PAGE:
When Miko meets Liam Ashton, it's love at first sight. At least, for her. Sure, the two of them are polar opposites, and yes, he seems to be dating someone new each week. But Miko knows what true love is and that you can't rush it - after all, what she lacks in real-world experience, she makes up for in book smarts. With novels as her guide, and her best friends by her side, she knows she can get Liam to love her back. But just like any good romance novel, fate has a few plot twists in store. Will Miko get her own happy ending? Will she find the strength to stand up for what she deserves even if it means breaking her own heart?
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By Holly Helscher on 15-07-16
Smart Girl is the last in The Girls series trilogy by Rachel Hollis. The point of view in this one is Miko, who we've come to learn in the first two books has a love affair with literature. Quirky, cute and in business with Landon, she is an event designer in love with Liam Ashton, another brother of Max's.
The plot fell just short of good. Unlike the other two, it has a one-note rather than a multi-note conflict; Miko's plan to snag Liam. She makes a list of snaring activities based on her favorite literary romances. As she implements the first two, the reader gets a sense that they are all going to go awry and the plot will be funny and show us Miko getting out of and/or explaining all kinds of scrapes. The problem is that the list becomes an inconsistent plot device. Sometimes it's there. Sometimes it's not. We are constantly in Miko's head as she convinces herself she is mature and worldly. In the meantime, Liam is self-absorbed and selfish, which causes Miko to behave similarly.
Unlike the first two books which feature the effervescent Landon and grouchy but soft-hearted Max, who both have experience tension about a guy but also have a complicated life dream they are trying to achieve, all Miko wants is Liam. She has no other life plan. That makes her one-dimensional. It creates a certain amount of boredom in the book. And I found as I read on, I didn't respect Miko very much. And I certainly didn't respect Liam. The reason for his aloofness was not well developed. Rather, it was only hinted at. Here we have this wealthy and successful man coming from a very friendly and close-knit family acting like a jerk most of the time. And the reader doesn't feel he has a very good reason for it. Had Rachel developed that better, we may have bought into Miko's belief that he is kind and good.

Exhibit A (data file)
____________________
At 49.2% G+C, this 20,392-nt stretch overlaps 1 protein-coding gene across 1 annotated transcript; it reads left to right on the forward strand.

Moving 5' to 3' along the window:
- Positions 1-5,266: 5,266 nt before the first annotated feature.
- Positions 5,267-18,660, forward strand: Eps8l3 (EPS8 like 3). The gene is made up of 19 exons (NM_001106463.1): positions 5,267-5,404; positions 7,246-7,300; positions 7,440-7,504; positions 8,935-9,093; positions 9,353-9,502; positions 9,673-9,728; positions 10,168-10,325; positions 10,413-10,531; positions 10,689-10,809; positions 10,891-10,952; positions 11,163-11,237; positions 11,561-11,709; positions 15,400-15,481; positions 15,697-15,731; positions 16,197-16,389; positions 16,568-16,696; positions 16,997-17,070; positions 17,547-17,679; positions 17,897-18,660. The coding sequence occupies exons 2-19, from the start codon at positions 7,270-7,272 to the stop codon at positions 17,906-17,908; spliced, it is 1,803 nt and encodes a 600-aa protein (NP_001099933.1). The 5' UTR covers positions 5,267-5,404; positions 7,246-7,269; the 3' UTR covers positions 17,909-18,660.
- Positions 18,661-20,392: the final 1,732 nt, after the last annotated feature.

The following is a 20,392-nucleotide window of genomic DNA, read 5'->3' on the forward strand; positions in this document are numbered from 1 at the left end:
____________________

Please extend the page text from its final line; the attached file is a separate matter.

In a trilogy it is usually the second book that is the weakest. But in this case, it is the third one. It's simply not as good as the other two because Miko is a flat character. We know more about her from the first two books than in the one from her point of view. But even in those, we learn nothing about her life dream. Is her life dream really only about a guy? And this particular guy?
It didn't matter that the ending was predictable. The other two were as well, but the tension in the first two was created much better because of the complexity of the stories. In this one, not so much. The epilogue finishes Miko's story, but it also finishes the stories of Landon and Max.
It would have been nice as the girls hug each other in the final paragraphs if they would have given a toast to Sandra Bullock, a behavioral trope carried throughout the book.
Once again the narrator is the author. And once again, her ability to differentiate voices is not well done. However, by now the reader expects it and isn't as confused as in the second book.
All in all, I enjoyed the series. And I'd probably buy another book by Hollis. Any author can have a weak book. And this is Rachel's.
5 of 5 people found this review helpful
By Jennifer on 03-09-16
Not as good as the first two
I really liked the first two books in this series but found it difficult to relate and not just get frustrated with a head in the clouds protagonist. I felt like I was hearing the interior monologue of a teenager - not a successful young woman.
3 of 3 people found this review helpful